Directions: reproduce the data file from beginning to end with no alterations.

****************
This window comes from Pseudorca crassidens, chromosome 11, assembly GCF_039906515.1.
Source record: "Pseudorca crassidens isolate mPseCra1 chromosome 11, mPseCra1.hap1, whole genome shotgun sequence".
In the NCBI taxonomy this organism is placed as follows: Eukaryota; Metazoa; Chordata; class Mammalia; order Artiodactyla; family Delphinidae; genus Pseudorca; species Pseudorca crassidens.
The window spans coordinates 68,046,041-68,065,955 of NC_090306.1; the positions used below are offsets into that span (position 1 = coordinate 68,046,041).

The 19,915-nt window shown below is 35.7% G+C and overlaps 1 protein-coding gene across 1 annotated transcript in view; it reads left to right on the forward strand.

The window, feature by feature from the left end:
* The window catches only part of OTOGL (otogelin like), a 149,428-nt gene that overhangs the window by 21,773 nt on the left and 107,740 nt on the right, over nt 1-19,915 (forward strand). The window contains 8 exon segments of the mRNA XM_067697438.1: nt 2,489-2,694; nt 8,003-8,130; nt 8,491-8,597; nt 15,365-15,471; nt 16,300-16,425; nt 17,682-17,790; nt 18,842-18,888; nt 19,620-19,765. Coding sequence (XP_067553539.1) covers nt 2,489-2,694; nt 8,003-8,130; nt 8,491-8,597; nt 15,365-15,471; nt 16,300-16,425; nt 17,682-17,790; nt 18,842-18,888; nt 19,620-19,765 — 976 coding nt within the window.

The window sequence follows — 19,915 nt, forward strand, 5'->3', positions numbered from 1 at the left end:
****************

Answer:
This window comes from Pseudorca crassidens, chromosome 11, assembly GCF_039906515.1.
Source record: "Pseudorca crassidens isolate mPseCra1 chromosome 11, mPseCra1.hap1, whole genome shotgun sequence".
In the NCBI taxonomy this organism is placed as follows: Eukaryota; Metazoa; Chordata; class Mammalia; order Artiodactyla; family Delphinidae; genus Pseudorca; species Pseudorca crassidens.
The window spans coordinates 68,046,041-68,065,955 of NC_090306.1; the positions used below are offsets into that span (position 1 = coordinate 68,046,041).

The 19,915-nt window shown below is 35.7% G+C and overlaps 1 protein-coding gene across 1 annotated transcript in view; it reads left to right on the forward strand.

The window, feature by feature from the left end:
* The window catches only part of OTOGL (otogelin like), a 149,428-nt gene that overhangs the window by 21,773 nt on the left and 107,740 nt on the right, over nt 1-19,915 (forward strand). The window contains 8 exon segments of the mRNA XM_067697438.1: nt 2,489-2,694; nt 8,003-8,130; nt 8,491-8,597; nt 15,365-15,471; nt 16,300-16,425; nt 17,682-17,790; nt 18,842-18,888; nt 19,620-19,765. Coding sequence (XP_067553539.1) covers nt 2,489-2,694; nt 8,003-8,130; nt 8,491-8,597; nt 15,365-15,471; nt 16,300-16,425; nt 17,682-17,790; nt 18,842-18,888; nt 19,620-19,765 — 976 coding nt within the window.

The window sequence follows — 19,915 nt, forward strand, 5'->3', positions numbered from 1 at the left end: